As I became more passionate about intersectionality in this movement and vocal on social media about the significance of centering Black girls’ voices, the white students labeled me with stereotypes that are often linked with Black women and girls — rude, disrespectful, inconsiderate and hypocritical; complains, throws shade, exchanges opinions violently, antagonizes people, and clashes with other people. I was asked to “not make this about race,” and that “this is about gun violence in schools.” The only other Black girl in the group agreed with them, was the first to defend them. However, she rightfully questioned if I had the standing to seek accountability from those white students because of my privileges. I am a light-skinned Black girl who lived in the same area, and attended the same schools as many of the white students. Light-skinned Black girls and middle-class Black girls must hold each other accountable to speak up against classism and colorism. On top of erasing Black voices, these white liberals were dismissing an important conversation about intersectionality, so they can “mediate” what they saw as a “fight” between two Black girls.
Before the argument in the group chat, I stated that I wanted to talk about intersectionality at an upcoming town hall. After the argument, another white male 12th grade student told me to “speak about the importance of voting,” and the white girl told me that they “wanted more Black representation.” The online harassment lasted throughout spring break, and nothing was done about it. I was not okay. I was inconsolable, and taking care of myself was my first priority, even when that meant saying “no” to speaking at the town hall. However, I stated that I was still open to working things out and participating in the walkout.
For what I hoped would have been the students’ “respectful and beneficial” attempt at conflict resolution, I was asked to Skype with them, only to be interrupted when I would share my perspective. One of the white “mediators” said, “I’m sorry you felt attacked. We agree with you, but say it in a way we are open to.” An white male 12th grader who attended the meeting agreed, and began by addressing himself as “the most progressive person you will ever meet.” He lectured me on how gun violence “is an issue that affects all lives, American lives, and not Black lives.” He continued, “If you’re going to be talking about race, attacking us online, and fighting with other people, maybe you shouldn’t be working with us. The constitution and this country was made up of compromise. If you don’t like this country, get out.”
Even after the one-sided conversation, I hoped we had moved on, and reached out to the students to say that I was more open to working with them, and asked what I can do to help. They assigned me a task to call delegates for another upcoming town hall. Then, the group excluded me from attending their final meeting before the walkout, while everyone else who was assigned a task was included. I dealt with it and put on a brave face until then. Monday, April 20, 2020, will have marked two years since I arrived to the Virginia National School Walkout Protest on Brown’s Island in Richmond, VA to learn that I wasn’t speaking, even though the group guaranteed weeks earlier that I would speak. The white student who told me to “speak about the importance of voting” walked away when I said “hi” to him. I approached him again to ask if I was speaking, turned me away, claiming, that they’re “full.”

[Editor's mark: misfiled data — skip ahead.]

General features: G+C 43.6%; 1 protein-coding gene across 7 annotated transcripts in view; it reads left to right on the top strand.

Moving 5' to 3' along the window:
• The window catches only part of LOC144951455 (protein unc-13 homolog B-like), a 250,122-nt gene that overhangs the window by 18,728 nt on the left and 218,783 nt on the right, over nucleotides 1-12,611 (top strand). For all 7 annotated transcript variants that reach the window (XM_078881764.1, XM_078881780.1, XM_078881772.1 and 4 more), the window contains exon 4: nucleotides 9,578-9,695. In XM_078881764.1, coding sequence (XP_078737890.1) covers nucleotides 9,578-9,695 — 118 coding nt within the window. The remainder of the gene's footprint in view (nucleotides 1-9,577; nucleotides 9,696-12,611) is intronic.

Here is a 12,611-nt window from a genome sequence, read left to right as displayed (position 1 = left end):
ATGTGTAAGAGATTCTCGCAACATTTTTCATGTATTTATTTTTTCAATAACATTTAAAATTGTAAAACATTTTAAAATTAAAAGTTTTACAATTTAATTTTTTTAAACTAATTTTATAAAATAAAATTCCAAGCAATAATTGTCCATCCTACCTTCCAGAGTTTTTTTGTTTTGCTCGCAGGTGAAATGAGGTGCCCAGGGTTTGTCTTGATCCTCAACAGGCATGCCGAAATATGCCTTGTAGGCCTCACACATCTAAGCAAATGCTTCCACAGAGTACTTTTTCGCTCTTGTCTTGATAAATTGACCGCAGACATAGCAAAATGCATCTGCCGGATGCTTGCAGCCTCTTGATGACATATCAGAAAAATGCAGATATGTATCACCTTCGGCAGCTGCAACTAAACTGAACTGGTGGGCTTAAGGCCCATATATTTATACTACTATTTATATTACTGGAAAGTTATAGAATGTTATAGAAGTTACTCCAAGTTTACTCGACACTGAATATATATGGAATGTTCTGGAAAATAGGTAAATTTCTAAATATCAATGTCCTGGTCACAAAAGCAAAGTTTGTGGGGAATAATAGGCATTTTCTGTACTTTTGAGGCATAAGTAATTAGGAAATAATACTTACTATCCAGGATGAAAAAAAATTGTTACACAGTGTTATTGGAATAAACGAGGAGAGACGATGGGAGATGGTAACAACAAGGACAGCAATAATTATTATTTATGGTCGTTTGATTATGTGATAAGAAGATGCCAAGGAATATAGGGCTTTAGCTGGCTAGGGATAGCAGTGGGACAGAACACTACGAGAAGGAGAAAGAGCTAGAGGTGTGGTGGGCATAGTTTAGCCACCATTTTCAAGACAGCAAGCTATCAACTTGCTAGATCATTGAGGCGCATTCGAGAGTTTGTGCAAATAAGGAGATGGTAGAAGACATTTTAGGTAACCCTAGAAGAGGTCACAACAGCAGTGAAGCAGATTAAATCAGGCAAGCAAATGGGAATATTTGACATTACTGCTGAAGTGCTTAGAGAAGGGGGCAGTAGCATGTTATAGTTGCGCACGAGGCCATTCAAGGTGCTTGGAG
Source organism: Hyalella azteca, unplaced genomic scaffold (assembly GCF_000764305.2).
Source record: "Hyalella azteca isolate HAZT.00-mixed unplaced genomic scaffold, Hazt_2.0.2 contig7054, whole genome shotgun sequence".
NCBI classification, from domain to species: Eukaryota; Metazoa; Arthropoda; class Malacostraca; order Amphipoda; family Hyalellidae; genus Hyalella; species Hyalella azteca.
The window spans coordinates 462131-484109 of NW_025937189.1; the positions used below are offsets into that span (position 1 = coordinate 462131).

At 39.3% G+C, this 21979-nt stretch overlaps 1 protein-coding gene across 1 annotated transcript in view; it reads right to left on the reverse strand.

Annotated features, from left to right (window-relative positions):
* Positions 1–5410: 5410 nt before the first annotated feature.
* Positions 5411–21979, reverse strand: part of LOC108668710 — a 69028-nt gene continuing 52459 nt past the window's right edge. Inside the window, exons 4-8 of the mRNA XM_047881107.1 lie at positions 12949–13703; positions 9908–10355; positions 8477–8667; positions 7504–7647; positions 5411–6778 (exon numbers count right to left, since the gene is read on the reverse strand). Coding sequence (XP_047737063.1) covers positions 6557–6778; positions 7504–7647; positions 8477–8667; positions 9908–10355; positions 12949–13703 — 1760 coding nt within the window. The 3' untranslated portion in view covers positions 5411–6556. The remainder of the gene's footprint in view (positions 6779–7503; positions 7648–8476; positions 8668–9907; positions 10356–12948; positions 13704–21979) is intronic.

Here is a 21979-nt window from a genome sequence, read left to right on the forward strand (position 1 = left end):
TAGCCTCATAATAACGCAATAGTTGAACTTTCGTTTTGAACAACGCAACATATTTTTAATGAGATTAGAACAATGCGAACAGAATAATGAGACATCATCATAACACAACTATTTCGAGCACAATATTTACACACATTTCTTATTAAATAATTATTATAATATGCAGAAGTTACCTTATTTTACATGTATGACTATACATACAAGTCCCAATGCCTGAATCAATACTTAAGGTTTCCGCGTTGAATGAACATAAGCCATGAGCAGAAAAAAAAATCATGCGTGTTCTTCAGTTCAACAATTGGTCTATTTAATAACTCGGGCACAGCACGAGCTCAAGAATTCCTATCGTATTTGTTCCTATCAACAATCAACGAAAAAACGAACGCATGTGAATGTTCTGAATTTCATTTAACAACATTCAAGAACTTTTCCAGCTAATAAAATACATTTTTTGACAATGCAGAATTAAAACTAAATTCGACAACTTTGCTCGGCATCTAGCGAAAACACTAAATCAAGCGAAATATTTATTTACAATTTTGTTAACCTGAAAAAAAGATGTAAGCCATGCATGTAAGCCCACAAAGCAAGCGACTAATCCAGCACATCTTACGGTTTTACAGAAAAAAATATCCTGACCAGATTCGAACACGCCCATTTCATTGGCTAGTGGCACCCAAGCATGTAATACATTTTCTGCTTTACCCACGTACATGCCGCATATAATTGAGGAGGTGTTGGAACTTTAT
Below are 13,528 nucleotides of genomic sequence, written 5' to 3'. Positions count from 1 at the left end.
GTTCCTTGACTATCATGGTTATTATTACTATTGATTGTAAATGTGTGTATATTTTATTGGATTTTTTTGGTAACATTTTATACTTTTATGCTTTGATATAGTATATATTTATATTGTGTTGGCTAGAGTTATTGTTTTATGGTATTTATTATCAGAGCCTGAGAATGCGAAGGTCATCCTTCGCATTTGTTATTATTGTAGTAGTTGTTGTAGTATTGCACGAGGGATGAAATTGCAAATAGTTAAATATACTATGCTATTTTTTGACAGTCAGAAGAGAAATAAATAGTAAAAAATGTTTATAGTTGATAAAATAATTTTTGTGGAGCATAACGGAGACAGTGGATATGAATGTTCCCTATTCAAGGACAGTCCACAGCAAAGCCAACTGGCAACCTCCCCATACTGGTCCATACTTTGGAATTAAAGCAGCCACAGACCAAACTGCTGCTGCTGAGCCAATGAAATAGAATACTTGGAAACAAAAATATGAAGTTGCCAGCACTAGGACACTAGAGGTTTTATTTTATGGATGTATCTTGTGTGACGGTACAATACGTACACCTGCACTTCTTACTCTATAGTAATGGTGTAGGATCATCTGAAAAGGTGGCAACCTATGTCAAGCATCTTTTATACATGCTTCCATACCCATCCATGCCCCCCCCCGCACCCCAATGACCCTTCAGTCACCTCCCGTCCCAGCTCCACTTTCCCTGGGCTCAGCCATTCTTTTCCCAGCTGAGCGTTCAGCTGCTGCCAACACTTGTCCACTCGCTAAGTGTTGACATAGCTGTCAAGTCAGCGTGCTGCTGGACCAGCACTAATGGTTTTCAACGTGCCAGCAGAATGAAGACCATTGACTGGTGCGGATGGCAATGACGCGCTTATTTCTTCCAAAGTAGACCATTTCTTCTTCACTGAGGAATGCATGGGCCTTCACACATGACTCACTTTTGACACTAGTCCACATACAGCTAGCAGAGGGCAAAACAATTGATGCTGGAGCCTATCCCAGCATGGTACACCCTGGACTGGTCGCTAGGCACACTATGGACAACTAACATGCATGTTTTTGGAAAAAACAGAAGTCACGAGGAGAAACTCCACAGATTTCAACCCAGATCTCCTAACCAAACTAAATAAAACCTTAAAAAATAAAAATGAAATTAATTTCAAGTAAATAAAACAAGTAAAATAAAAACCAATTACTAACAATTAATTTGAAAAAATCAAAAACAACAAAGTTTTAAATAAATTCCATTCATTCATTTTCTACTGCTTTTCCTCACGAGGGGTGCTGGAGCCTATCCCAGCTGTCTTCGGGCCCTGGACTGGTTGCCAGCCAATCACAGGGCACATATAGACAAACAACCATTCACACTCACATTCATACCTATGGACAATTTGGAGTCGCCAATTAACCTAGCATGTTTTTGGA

According to WTVR CBS 6 News‘ coverage of the walkout, the group organized this with the Richmond Police Department, which has inflicted violence on Black people, including against those who protest police brutality. Based on more documentation of the event, many speakers focused on gun violence in schools, holding politicians accountable to advocate for “common sense gun laws,” and urging their peers to vote. The group included Black youth as speakers, some who briefly addressed the impact gun violence has on Black people, yet whose main focus was school shootings. During his speech, one of the white “mediator” briefly stated that gun violence disproportionately affects “particular communities.” In his speech, white student who turned me away compared the Virginia National School Walkout Protest to demonstrations organized by Black youth, (like Barbara Johns) during the Civil Rights Movement. While some Black students were included, the group who organized the Virginia National School Walkout Protest used Black trauma and protests as talking points, while suppressing the voices of Black youth, specifically Black girls. They excluded several Black students who were speaking out against racism and policing; specifically excluding me because of my message and because I was speaking up about the misogynoir I was experiencing within that group. I was devastated. Their misogynoir didn’t stop me from walking out, but I had to do that on my own.
Since it was so obvious that my voice as a Black girl wasn’t wanted, I texted the group that evening to let them know that I couldn’t work with them anymore. They were appalled, and demanded an explanation. As soon as I left the group chat, this enormous weight was lifted from my shoulders. Organizing with that group was a devastating experience that burned me out, and to this day, I am thankful for the individual people, some who saw what happened at the walkout, and some who were already aware of what I was going through for being supportive.
The group didn’t last any longer than a month after the walkout. I spent the day after, well into the next following weeks publicizing the ways they erased Black voices, they de-platformed themselves. A few group members got defensive and insisted that they weren’t responsible for silencing Black voices. I spent the next several months sharing my story, to speaking at town halls, open mics, youth summits, and writing articles. When I was 15, I was taught to maintain resilience during a devastating experience, and several people stood with me after I shared my story. This experienced taught me that I am not without privilege, as a Black girl who is light-skinned, middle-class, cis, and that holding myself accountable is and always should be my first priority. My message to Black girls who have and are going through this, is to value those who genuinely support and uplift you, and to never let anyone bully you out of standing by what you believe in.
Stephanie Younger is a 17-year-old student activist and writer who advocates for womanism and the abolition of youth prisons.